Finland - Constitutional & Legal Foundations
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CONSTITUTIONAL & LEGAL FOUNDATIONS
The overall responsibility for educational, scientific, and cultural policies lies with the Ministry of Education. The ministry has responsibilities beyond schools and universities, promoting education, science, culture, sports, and youth work in the country, and emphasizing their significance for the citizens and society at large.
There are two ministers at the Ministry of Education: the Minister of Education and Science is in charge of education and research and the Minister of Culture is responsible for matters relating to culture, sports, youth, copyright, student financial aid, and church affairs.
In 1922, the Ministry of Education took its current name, though many of its functions date back to the beginning of autonomy in 1809 (the Grand Duchy of Russia), when the ministry started as the Senate Department of Ecclesiastical Affairs. This name is significant as education in Finland has traditionally included religious instruction (predominately, the Evangelical Lutheran of Finland or the Orthodox Church of Finland). When Finland gained independence in 1917, the name was first changed to the Department of Ecclesiastical Affairs and Education; in 1918, the senate became the Council of State and the departments became ministries. In 1922, the name of the Ministry of Education and Ecclesiastical Affairs was shortened to the Ministry of Education.
The relationship between the state and the church needs further explanation. While the Finnish state takes a neutral role with regard to religion and churches, it takes a hands-on approach with regard to the funding of the education of clergy in university faculties of theology and with denominational instruction in elementary and secondary school. The Ministry of Education also provides for ethics education for school children that have no denominational affiliation.
The majority of education is publicly funded using a two-tiered system: the national government and the local authorities. The national government funds 57 percent of the operating expenses of the schools based on a per pupil/per lesson or unit ratio. The municipal portion of the funding follows the student, rather than staying with the school district where the student began instruction.
Educational Philosophies: The overall educational philosophy in Finland is the promotion of citizen's "well-being, cultural wealth, sustainable development and economic success" (Ministry of Education 1999). Each of the four areas for educational development have an important part in the philosophy of education. The individual well-being is listed first. The developmental plan states that all citizens have a right to appropriate education according to their level of development. Equally important is the context for individual instruction; instruction occurs for the enhancement of cultural wealth, sustainable development, and economic success. In other words, the education of the individual is seen within a social-cultural-economic context. Efforts to raise general educational standards and to promote equality should be understood within that context.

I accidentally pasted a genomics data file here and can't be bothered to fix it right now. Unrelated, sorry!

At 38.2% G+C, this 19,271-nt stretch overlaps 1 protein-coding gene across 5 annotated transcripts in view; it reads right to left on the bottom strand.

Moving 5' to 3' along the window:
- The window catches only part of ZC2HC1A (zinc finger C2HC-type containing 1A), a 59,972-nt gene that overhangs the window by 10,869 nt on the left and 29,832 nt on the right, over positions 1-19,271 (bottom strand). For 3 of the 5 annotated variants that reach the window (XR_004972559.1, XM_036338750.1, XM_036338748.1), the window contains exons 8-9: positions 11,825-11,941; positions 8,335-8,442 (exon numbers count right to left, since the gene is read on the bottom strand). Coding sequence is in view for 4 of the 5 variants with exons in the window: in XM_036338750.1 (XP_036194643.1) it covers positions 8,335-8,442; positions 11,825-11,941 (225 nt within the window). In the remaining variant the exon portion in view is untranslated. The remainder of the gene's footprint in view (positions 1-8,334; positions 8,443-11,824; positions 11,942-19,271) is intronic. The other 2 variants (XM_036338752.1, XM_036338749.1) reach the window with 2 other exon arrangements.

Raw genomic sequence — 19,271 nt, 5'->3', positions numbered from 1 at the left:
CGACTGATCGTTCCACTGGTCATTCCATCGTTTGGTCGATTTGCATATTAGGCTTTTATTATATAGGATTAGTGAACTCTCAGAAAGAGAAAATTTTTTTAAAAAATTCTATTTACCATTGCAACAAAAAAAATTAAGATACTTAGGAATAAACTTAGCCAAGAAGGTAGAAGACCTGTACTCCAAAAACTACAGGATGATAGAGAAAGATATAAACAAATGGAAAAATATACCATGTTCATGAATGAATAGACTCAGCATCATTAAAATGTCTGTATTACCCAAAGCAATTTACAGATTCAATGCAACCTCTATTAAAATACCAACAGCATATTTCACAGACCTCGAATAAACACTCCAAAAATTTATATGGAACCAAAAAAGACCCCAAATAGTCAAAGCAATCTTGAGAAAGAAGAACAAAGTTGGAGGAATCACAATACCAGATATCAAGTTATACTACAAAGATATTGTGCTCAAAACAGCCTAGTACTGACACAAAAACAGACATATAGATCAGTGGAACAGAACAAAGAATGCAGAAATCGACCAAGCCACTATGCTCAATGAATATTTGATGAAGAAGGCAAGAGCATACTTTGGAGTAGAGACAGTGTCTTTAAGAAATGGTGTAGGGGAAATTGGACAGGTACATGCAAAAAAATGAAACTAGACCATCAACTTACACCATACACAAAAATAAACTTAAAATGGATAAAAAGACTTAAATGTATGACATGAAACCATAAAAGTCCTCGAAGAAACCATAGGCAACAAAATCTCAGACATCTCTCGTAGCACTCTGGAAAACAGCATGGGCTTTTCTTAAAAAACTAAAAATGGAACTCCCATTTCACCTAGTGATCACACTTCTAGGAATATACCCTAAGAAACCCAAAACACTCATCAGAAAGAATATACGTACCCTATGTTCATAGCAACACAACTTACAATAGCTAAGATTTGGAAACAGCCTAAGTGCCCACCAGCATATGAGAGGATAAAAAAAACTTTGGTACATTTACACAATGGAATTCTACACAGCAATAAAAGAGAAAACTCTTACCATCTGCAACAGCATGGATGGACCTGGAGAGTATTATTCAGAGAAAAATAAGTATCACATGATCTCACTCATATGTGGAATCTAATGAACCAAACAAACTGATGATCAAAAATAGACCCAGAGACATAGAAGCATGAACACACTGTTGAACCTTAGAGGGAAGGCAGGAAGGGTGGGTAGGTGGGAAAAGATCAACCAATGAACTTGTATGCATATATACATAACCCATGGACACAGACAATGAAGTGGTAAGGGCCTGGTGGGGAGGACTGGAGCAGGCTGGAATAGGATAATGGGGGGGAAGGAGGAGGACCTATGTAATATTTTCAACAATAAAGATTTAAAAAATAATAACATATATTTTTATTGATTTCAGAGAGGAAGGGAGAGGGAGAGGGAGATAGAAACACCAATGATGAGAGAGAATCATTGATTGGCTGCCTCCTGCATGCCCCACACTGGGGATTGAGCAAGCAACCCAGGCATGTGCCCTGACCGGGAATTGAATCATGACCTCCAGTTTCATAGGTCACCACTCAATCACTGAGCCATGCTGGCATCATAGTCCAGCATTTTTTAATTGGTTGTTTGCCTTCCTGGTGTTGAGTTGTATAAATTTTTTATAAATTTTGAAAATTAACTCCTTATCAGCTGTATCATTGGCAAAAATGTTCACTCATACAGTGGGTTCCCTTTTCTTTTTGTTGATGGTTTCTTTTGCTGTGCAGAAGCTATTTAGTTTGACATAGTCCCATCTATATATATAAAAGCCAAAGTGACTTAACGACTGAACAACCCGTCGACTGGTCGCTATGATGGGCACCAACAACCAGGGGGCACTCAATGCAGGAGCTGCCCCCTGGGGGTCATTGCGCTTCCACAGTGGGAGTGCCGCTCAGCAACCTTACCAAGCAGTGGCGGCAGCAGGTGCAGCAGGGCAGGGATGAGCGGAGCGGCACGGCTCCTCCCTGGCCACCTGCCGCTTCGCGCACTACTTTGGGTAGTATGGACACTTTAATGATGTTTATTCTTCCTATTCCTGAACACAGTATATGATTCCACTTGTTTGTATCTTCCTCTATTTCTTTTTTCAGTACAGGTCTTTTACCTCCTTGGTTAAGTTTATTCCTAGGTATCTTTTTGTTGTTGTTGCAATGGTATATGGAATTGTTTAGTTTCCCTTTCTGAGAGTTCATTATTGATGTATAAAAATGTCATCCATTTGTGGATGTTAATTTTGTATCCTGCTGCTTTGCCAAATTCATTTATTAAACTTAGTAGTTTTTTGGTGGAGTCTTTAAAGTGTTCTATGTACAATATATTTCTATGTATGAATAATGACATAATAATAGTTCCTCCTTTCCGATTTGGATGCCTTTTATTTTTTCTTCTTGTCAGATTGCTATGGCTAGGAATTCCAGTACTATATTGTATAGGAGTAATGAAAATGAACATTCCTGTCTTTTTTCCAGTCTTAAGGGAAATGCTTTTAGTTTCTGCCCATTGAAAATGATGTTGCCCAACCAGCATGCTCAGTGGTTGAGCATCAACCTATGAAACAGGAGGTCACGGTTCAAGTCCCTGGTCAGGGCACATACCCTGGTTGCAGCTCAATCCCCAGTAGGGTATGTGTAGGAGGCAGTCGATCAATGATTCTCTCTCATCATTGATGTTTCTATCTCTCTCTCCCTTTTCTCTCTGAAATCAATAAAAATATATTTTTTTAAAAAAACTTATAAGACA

The following statement from the Basic Education Act underscores the situating of education within an individual-cultural-social-economic matrix:
The objective of basic education is to support pupils' growth toward humanity and ethical responsible membership of society, and to provide them with the knowledge and skills necessary in life. The instruction shall promote equality in society and the pupils' abilities to participate in education and to otherwise develop themselves during their lives (626/1998).
While this objective applies to compulsory basic education or comprehensive school education, it sets the tone for the philosophy of all Finnish education and is very consistent with educational objectives for upper secondary, vocational, university, and polytechnic education. For example, the objective for upper secondary schools has phrases like "balancing and civilizing individuals and members of society" and "furthering . . . the versatile development of their personal interests." The vocational objective is intended to foster "students' development into good and balanced individuals and members of society."
A statement by Jukka Sarjala, Director General of the National Board of Education, called "the school of civilization in the information society," adds another element to the overall philosophy of education in Finland. Sarjala places education in Finland within the context of ancient and Enlightenment philosophy that put goodness, beauty, and truth at the center of the civilizing function of culture and schools within the culture. Finnish education begins with the assumption drawn from the Enlightenment that we are born ignorant and become civilized through education.
The information age must be accompanied with a citizenry equipped to access and evaluate the great increase of data now available. This task requires a view of the person, the pupil, and the citizen as an active and not a passive learner (Sarjala 2001). From an administrative perspective, the national government sets the overall standards for educational outcomes, while local school authorities establish the methods and approaches to reaching those standards.